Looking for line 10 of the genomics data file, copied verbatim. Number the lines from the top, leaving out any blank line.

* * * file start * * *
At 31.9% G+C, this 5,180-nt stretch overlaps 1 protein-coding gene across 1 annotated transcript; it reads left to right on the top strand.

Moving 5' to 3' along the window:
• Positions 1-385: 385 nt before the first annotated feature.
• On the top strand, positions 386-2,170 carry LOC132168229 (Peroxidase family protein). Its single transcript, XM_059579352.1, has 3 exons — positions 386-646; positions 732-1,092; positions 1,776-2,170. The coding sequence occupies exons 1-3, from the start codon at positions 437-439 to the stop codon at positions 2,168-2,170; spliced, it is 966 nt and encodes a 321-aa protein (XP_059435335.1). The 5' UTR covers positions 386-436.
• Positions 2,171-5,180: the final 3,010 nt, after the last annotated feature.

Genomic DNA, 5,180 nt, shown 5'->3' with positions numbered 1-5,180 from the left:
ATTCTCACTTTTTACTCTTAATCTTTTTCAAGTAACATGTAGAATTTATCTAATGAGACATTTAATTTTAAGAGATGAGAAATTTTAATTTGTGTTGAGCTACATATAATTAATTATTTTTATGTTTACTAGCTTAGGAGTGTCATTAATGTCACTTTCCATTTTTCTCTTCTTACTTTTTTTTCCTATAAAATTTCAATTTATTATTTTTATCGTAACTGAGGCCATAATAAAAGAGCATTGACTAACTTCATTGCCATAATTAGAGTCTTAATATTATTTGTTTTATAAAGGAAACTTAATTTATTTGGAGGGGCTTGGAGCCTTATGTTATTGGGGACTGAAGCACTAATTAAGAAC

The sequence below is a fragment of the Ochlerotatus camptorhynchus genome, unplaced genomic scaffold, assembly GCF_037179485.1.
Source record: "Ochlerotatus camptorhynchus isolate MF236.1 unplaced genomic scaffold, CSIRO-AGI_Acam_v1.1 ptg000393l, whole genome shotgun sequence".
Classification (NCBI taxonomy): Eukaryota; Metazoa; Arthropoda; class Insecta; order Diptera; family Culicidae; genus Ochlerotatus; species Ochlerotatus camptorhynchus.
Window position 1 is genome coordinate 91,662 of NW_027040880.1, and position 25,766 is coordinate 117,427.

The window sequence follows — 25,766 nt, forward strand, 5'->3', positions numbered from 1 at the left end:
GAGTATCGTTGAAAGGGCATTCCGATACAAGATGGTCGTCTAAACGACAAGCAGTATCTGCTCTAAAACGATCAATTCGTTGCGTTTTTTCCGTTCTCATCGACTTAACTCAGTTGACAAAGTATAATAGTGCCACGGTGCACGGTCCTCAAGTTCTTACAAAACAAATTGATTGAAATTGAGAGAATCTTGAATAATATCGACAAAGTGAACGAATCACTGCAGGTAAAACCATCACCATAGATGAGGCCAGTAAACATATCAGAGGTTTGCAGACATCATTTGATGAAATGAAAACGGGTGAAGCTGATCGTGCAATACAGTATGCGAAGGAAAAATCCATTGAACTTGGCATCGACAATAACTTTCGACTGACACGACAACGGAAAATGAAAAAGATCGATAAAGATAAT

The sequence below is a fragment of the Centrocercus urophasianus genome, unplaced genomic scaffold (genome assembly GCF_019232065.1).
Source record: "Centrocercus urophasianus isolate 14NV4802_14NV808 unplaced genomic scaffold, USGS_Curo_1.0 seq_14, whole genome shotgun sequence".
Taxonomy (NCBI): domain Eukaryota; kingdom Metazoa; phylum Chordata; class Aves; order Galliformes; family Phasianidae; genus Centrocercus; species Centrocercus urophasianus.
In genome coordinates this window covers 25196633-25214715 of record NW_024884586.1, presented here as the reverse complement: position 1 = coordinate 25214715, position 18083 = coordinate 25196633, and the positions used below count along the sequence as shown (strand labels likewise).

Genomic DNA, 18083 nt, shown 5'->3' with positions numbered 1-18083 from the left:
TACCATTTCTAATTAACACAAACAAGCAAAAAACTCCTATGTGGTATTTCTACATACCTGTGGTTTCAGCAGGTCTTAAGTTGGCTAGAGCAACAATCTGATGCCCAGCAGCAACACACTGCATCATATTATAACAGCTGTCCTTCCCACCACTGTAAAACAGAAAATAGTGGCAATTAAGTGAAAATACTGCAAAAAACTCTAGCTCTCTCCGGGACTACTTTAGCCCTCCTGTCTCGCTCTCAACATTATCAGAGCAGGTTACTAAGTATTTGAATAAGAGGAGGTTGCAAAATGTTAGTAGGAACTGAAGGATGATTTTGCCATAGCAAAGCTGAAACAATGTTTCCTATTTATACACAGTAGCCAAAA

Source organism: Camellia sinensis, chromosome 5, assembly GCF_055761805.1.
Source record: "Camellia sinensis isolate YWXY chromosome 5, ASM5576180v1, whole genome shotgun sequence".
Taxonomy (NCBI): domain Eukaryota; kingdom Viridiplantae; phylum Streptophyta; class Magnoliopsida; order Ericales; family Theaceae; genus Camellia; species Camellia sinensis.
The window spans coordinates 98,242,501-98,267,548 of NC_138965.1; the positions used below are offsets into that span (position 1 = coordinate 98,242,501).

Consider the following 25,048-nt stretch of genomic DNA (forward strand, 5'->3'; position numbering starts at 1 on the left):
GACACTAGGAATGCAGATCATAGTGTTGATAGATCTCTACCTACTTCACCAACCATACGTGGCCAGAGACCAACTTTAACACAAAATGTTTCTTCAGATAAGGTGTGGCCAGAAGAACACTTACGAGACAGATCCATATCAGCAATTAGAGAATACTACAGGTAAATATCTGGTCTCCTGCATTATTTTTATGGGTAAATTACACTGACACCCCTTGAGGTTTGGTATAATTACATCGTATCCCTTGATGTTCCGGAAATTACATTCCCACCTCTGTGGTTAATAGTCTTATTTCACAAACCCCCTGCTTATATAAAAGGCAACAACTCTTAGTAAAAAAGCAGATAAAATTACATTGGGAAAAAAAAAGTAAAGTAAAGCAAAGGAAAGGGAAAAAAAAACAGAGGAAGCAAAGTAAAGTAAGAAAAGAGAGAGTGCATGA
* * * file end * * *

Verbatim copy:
Classification (NCBI taxonomy): Eukaryota; Metazoa; Arthropoda; class Insecta; order Diptera; family Culicidae; genus Ochlerotatus; species Ochlerotatus camptorhynchus.